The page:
When Gary Richards (aka Destructo), father of HARD Events, announced his plans to leave parent company Live Nation after 2017’s HARD Summer, ambiguity surfaced over the future of the festival, which was then celebrating its 10th anniversary. To make matters worse, HARD had been receiving hefty backlash over the controversial 2017 installment of its HARD Summer trailer, which for years has been a staple of the imprint, hosting Porter Robinson and Dillon Francis‘ announcement of the fictitious Spoon Ü.
Nonetheless, HARD Summer is set to move forward into 2018 without its divine leader, scheduled for Aug. 4-5. Unsurprisingly, as it has run through seven locations in its 10 years running, HARD has yet to report where exactly the festival will take place.
Hailing from France, one of house music’s most sonically versatile acts, Mercer, showed little to no mercy amidst his set at this year’s Hard Summer. Hitting the stage for his highly-anticipated deliverance was an equally satisfying spectacle filled with edgy, hard-hitting grooves.
If his recent works on Tchami’s label Confession served as no indication of his uncompromising abilities, his hip-hop grooved set at HARD will definitely do the trick. It’s in-your-face performances like these that launched Mercer in the electronic sphere in the first place. Listen below.
4B crushed Hard summer. There is no other way around it. With the only set seemingly more hype’d being KAYZO, the thriving talent left fans in a state of euphoria after his set. That was not all, the Jersey native teased collab’s with Diplo, Floss and others. With Major news coming out of the 4B
4B crushed Hard summer. There is no other way around it. With the only set seemingly more hype’d being KAYZO, the thriving talent left fans in a state of euphoria after his set. That was not all, the Jersey native teased collab’s with Diplo, Floss and others. With Major news coming out of the 4B
In an Instagram Live address to his fans on August 6th, Electric Daisy Carnival‘s owner and poster boy, Pasquale Rotella, discussed myriad issues concerning the dance music industry, his company Insomniac, and it’s relationship to HARD Events, and big changes on the horizon for EDC structuring and mission. Here are a few keys highlights from the address.
EDC New York may not be returning. The company is putting forth new efforts to desaturate the U.S. festival market that it helped to over inflate, focusing more on “quality over quantity of festivals.” This also means downsizing certain festivals like Nocturnal Wonderland from a three-day festival to a more boutique, limited capacity sized event.
Focus will be put on EDC Las Vegas’s transportation system, especially leaving the festival. Rotella doesn’t want to make an official public statements until all changes are solidified. However, EDM Sauce ventures to conjecture that major changes may include the rumored possible future venue change to Las Vegas’ new NFL stadium.
EDC will not move to two weekends and will not be changing the experience inside the festival. Rotella emphasized that the EDC brand and experience will always stand for electronic dance music, stressing that attendees likely won’t be seeing hip-hop on the lineup beyond producers bringing out live guest appearances, a decision that belongs to the artist.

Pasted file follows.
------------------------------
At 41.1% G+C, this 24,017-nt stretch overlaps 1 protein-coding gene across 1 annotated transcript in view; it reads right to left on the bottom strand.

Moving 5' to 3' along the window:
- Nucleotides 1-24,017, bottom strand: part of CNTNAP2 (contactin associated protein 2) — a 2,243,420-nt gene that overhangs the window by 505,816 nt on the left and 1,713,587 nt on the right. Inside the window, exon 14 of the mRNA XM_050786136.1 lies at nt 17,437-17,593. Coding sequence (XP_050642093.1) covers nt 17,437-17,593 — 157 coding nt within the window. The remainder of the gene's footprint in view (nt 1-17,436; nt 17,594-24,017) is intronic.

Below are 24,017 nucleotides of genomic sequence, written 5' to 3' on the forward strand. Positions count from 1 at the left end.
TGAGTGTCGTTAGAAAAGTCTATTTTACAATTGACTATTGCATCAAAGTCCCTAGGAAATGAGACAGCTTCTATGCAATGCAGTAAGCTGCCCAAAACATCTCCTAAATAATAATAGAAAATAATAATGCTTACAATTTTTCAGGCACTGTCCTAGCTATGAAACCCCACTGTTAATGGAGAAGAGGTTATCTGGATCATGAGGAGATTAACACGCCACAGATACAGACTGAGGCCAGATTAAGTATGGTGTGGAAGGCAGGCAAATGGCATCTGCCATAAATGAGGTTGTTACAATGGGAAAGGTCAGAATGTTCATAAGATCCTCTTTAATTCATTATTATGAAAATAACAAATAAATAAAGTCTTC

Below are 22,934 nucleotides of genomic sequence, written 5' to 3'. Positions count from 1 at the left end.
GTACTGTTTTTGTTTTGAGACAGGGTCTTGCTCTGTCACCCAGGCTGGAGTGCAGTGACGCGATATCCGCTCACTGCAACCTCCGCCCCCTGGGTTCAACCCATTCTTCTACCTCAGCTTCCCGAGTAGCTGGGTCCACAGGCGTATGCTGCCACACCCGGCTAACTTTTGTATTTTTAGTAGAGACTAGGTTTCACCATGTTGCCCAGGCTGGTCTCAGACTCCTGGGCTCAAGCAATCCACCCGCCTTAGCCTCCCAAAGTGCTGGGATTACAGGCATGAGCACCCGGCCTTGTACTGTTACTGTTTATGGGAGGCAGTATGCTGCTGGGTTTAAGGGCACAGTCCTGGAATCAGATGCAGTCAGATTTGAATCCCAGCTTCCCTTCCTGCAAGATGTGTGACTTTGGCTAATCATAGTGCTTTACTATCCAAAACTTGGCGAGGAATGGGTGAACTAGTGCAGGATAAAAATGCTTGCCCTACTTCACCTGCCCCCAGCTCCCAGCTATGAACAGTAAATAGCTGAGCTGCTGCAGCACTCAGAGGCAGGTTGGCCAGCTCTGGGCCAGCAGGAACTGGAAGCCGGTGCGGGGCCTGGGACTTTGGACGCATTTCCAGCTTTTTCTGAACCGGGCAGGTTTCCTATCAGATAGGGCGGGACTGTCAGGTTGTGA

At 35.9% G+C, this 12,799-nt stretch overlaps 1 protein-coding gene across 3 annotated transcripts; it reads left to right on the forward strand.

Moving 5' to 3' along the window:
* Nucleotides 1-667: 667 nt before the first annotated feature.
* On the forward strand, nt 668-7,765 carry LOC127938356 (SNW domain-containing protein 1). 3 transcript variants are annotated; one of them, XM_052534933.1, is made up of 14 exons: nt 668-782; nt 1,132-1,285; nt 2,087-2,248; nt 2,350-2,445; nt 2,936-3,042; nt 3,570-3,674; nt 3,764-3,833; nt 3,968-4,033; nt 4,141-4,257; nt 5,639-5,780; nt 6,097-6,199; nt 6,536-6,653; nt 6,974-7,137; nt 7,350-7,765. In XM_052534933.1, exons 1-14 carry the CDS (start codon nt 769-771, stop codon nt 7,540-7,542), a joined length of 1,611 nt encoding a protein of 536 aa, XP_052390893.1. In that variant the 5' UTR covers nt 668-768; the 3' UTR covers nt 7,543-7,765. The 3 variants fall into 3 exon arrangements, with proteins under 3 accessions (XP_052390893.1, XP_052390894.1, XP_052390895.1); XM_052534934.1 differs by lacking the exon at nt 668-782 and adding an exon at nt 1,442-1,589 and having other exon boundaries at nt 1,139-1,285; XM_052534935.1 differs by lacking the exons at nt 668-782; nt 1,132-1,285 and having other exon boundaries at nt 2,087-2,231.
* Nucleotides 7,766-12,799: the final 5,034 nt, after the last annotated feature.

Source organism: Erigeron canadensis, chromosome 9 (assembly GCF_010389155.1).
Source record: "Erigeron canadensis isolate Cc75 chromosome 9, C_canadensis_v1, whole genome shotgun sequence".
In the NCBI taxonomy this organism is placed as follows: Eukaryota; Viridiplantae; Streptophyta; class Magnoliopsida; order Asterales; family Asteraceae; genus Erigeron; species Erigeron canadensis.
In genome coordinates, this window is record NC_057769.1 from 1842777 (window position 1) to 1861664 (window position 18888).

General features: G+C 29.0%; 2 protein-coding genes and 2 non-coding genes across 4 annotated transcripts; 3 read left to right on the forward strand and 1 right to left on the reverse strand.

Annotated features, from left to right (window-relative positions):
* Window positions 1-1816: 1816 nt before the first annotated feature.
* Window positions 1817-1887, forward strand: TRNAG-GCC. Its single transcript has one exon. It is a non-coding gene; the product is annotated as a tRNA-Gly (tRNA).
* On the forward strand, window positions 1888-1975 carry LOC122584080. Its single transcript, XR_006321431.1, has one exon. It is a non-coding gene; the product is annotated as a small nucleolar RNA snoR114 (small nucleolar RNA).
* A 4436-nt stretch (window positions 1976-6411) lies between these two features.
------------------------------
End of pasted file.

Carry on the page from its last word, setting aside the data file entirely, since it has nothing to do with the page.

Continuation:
Pasquale spoke to Hard Summer Music Festival founder Gary Richards leaving HARD Presents for LiveStyle. Rotella clarified that Insomniac has actually owned HARD for the past few years, based on a creative partnership Insomniac has with Live Nation Entertainment, the event conglomerate who purchased HARD from Gary Richards in 2012. HARD was able to operate on its own up until this year when Richard’s contract ran out.
Beyond the Booth is a feature dedicated to the hidden side of artists that exists outside electronic music— a side rarely discussed with those outside their immediate circle. We venture “beyond the booth,” so to speak, and dive into their deepest passions that tie into their unique personalities. After some self-introspection, each participant then returns to the booth, providing an exclusive mix for the Dancing Astronaut audience.
For years, Louisa Pillot has been a fixture in electro and techno around the world. Louisahhh first rose to international prominence on Brodinski’s recently-disbanded Bromance imprint, gaining a reputation for her gritty production style and haunting, sultry vocals. For the past two years, Pillot has stood at the helm of the RAAR record label, delivering a brazen, unapologetic melange of techno and punk rock alongside her co-founder and frequent collaborator, Maelstrom.
While Louisahhh’s résumé as a musician extends beyond the above accolades, her story outside of the industry is as rich as her contributions within it. Pillot is a dedicated environmentalist, feminist, and a remarkably talented writer; however, her most outspoken societal contribution of late is perhaps her advocacy for sobriety amid a field in which substance abuse can be difficult to eschew.
Louisahhh has been candid about her recovery from addiction, and offers her own experience as inspiration for any individuals facing the struggles that she once overcame, and continues to dominate. Now 11 years sober, Pillot favored a 12-step method in her journey away from her vices, and gives an open invitation for those seeking help: “Slide up in my DMs.”